Turin is an elegant city where the architecture of buildings and avenues creates spaces and perspectives typical of great capitals. Indeed Turin has always been the capital of the Savoy and then of the Kingdom of Italy: a past that has left an imprint of royalty in the fabric of the city. When politics and governance were moved elsewhere, Turin was able to invent a capital out of other things. It became a point of reference for soccer thanks to the exploits of the Grande Torino and the companies of Juventus, and a center of the automobile industry that shaped its suburbs and neighborhoods, creating myths and places of Italian development such as Lingotto and Mirafiori. The city of kings donned the popular mantle, and out of this contrast was born today’s Turin, elegant and austere, simple and straightforward. Here’s how to get to know it by visiting 10 free attractions.

1. Royal Library of Turin: precious codes and beautiful design

The Royal Library is a veritable temple of culture. With more than 200,000 titles, it was founded in 1831 by Carlo Alberto, who decided to expand his book collection with volumes purchased from antique dealers from all over Europe. His staff began to travel in search of documents through the territories of Savoy, and so ancient volumes and illuminated manuscripts of great beauty and historical value arrived in Turin. In 1839 the collector Volpato acquired a collection of drawings by the greatest artists from the fifteenth to the seventeenth century, including works by Raphael, Michelangelo, Rembrandt and Leonardo da Vinci, of which the library keeps 13 autographed sheets and a codex on the flight of a bird. The structure is inserted into the Royal Museums complex, but you can access the reading room for free.

10 free attractions in Turin, Italy - Photo 2

1. Royal Library of Turin: precious codes and beautiful design

2. Devil’s Gate

If you want to experience a little thrill, walk down Via XX Settembre and stand in front of the door of the Palazzo Trucchi di Levaldigi, better known as the Devil’s Gate. It is a fine work of late 17th century craftsmanship, decorated with carved figures of flowers and animals. The bell, however, depicts a devil with two snakes emerging from its mouth. This detail has stirred the public imagination and fed stories and legends, from a ghost who would roam the building to a skeleton to be found walled up inside. It is said that in the past there was a tarot factory behind this door. The tarot representing the devil is the number 15, and that was exactly the house number of the building in past centuries. Is the story too implausible to impress you? Get to the door on public transportation: you have to take the number 15 bus!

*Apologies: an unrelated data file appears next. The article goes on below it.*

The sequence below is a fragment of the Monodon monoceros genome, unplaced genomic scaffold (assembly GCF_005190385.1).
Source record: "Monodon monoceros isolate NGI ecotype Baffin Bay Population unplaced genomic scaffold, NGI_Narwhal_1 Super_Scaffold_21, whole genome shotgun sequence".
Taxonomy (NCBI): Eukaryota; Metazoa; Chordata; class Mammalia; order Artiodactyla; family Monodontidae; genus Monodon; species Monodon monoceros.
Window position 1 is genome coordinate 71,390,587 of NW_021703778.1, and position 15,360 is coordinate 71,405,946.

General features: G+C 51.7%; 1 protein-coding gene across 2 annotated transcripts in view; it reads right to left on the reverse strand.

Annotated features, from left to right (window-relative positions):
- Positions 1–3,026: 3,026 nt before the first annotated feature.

10 free attractions in Turin, Italy - Photo 3

2. Devil’s Gate

3. Leumann Village: a masterpiece of the enlightened entrepreneur

At the gates of Turin, in the municipality of Collenio, there is a small residential area that fascinates with the freedom architecture of its buildings, an old station and a church that mixes different styles. Even more interesting is the history of this urban gem. In fact, it was built between the end of the nineteenth century and the beginning of the last century at the behest of the Swiss entrepreneur Napoleon Leimann, who founded here a large cotton processing factory and around which he built a village equipped with all the amenities where the company’s employees could find a place to live. An intervention in public housing, made with great style, which survived even after the closure of the cotton factory. Beautiful buildings belonging to the municipality are still inhabited. You can reach the village by bus from Corso Francia. Tours are also organized.

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10 free attractions in Turin, Italy - Photo 4

3. Leumann Village: a masterpiece of the enlightened entrepreneur

4. A slice of polenta: the whimsical work of Antonelli

It may surprise you, but in the town of bania cauda, a typical Turin dish, there is a huge piece of polenta. It’s a palazzo, so renamed by the popular imagination because its triangular shape and yellow color reminds you of this gastronomic delicacy. But that’s not the only curious aspect of the building built by Alessandro Antonelli, the Mole architect. It wasn’t just an actual project, it was the first experiment conducted on land owned by Antonelli himself. The narrowest corner is only 54 centimeters. In case you were wondering what could fit in such a small space, here’s the answer: a chimney. The building looked so bizarre in the eyes of Torino residents that no one wanted to move in there for fear the structure might collapse.

10 Free attractions in Turin, Italy - photo 5

4. A slice of polenta: the whimsical work of Antonelli

5. Angelica’s fountain: the path to knowledge